The FDA recommendations call on manufacturers to conduct testing as described by international standards, specifically suggesting International Standards Organization (ISO) 80601-2-61. This 90-page standard requires manufacturers to disclose the skin color of individual trial participants—thus recognizing that skin color in particular could affect readings of an optical device—but not to actually present aggregate results by skin color, which would highlight any variances. Skin color, of course, does not always indicate one’s race and is only one of the possible causes of the bias documented in the NEJM letter. The Michigan researchers tried to correct for other medical conditions, such as diabetes, that disproportionately affect marginalized racial groups, but a variety of other etiologies related to socioeconomic or other factors could be at work.

The Michigan findings were published as a letter to the editor in NEJM and are not yet peer-reviewed. But whatever the cause of the study’s results, or if it is later found that there is more to the story, it is striking that there is nothing in either the ISO standard or FDA regulation that would identify or prevent marketing or use of a pulse oximeter that works to the detriment of Black patients in precisely the way the study results describe.

What to Do About It

I presume no ill will on the part of the engineers and clinicians who designed and tested the Michigan pulse oximeters, nor on the regulators that cleared it, nor on the subject matter experts who wrote the standards. On the contrary, I imagine that all of these people wanted to promote fair and positive outcomes. But if hardware is material culture, then it must reckon with the insidious problems that have deep and wide roots in the handful of cultures that produce most of it. There are some lessons we can learn from the pulse oximeter case that can help us make more equitable hardware:

Diversity in design

We are all products of our own experience and bring with us assumptions and blind spots that come with that experience. This is why it is so important that designers, regulators, engineers, and others involved in developing and producing hardware come from a variety of backgrounds to cover one another’s blind spots and ultimately produce a better-quality outcome.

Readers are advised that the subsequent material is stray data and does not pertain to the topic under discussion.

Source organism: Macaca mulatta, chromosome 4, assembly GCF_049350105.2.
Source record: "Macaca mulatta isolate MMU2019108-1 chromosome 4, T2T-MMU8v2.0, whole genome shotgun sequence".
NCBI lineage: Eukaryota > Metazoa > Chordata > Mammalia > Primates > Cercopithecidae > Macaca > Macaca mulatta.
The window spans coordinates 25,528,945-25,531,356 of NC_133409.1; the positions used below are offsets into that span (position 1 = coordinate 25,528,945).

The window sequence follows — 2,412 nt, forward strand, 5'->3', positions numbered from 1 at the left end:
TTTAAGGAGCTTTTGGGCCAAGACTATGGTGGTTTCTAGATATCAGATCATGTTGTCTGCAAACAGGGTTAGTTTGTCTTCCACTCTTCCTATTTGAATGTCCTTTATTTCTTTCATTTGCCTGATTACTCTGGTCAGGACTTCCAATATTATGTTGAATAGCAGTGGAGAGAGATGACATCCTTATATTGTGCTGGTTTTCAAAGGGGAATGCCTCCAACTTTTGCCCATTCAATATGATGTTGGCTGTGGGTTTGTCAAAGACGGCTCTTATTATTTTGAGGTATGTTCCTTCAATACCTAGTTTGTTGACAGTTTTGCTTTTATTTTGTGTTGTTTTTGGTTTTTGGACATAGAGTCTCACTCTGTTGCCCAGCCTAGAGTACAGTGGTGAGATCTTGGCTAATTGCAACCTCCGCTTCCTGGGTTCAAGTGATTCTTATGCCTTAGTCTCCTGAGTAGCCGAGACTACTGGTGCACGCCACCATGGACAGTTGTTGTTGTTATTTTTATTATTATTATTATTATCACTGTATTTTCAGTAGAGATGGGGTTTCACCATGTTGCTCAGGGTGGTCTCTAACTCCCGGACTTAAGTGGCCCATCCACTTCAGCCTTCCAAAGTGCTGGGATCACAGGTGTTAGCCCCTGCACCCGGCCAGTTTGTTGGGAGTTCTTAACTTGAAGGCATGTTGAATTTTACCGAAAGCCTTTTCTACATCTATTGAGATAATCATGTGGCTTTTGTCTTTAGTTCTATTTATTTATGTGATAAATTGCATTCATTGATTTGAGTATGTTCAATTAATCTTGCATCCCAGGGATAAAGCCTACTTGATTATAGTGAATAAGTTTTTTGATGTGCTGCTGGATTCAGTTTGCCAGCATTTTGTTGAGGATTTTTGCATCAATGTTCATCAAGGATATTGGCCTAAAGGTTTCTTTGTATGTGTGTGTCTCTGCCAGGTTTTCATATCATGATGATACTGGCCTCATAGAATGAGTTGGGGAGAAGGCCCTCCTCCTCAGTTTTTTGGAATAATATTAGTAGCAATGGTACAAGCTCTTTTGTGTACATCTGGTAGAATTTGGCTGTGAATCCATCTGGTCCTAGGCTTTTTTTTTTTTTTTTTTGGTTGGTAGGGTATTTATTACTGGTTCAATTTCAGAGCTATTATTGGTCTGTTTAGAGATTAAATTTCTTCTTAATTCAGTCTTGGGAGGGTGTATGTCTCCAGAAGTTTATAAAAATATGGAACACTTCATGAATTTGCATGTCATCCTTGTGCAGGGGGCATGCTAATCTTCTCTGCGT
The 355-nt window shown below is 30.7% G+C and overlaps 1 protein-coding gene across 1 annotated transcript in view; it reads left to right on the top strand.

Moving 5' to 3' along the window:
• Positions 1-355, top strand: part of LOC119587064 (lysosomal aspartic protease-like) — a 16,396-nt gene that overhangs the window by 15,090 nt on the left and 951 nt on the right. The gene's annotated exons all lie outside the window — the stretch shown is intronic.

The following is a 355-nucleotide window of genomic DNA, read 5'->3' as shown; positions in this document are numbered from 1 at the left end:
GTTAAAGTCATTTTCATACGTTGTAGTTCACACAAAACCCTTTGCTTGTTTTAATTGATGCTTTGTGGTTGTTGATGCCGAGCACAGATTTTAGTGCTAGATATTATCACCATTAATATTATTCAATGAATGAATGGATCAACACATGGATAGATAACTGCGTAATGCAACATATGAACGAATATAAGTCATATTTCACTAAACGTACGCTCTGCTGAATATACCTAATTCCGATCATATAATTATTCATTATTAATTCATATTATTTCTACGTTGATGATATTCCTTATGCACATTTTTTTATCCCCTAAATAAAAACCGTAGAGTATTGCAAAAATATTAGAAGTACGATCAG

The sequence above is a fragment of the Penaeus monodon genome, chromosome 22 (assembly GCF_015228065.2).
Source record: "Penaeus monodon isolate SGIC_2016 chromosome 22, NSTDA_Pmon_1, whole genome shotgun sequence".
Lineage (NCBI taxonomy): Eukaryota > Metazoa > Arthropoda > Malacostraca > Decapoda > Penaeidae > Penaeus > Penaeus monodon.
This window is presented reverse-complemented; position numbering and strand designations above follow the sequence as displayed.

Diverse representation must not come from just one society, but from around the globe. A core principle of DAI’s Maker Lab is the idea that hardware designed and built by people in a narrow socioeconomic band of a handful of developed countries often does not serve users in developing countries well. The Lab works with innovators and users in the countries where we work to ensure that they can design, produce, and maintain hardware that works for their specific needs. As the technology used to design and implement hardware solutions gets more accessible, we need to actively put it into more—and different—hands to get better results for all.

Human-centered design

Following the principles of human-centered design in a thoughtful and rigorous way, being sure to include a diversity of intended users, can reduce many of these issues. This may not seem like a revelation, but it is surprising how often this is not done. Thoughtful consideration of how different groups of users might interact with a solution in the aggregate should lead to careful data collection and analysis of the implications of those differences.

Open standards, data, and transparency

Having more eyes on standards—particularly eyes that do not belong solely to industry—is the easiest way to get better standards that serve a wider range of users. Anyone can access ISO’s standard on pulse oximeters… provided they are prepared to pay $230 to look at them. Not only does this squeeze out potential reviewers, but it does so with particular prejudice toward those at the bottom of the pyramid.

Summaries for FDA device applications are easy to find; the backup documentation is not. Having publicly available information on test data, in standard formats that simplifies analysis, would help purchasers, civil society, and the public evaluate these kinds of issues and provide additional incentives for manufacturers to get it right.

Evaluating hardware designs only against the performance of previously approved ones risks perpetuating poor design choices. Designs should be assessed on their own merits, against transparent criteria.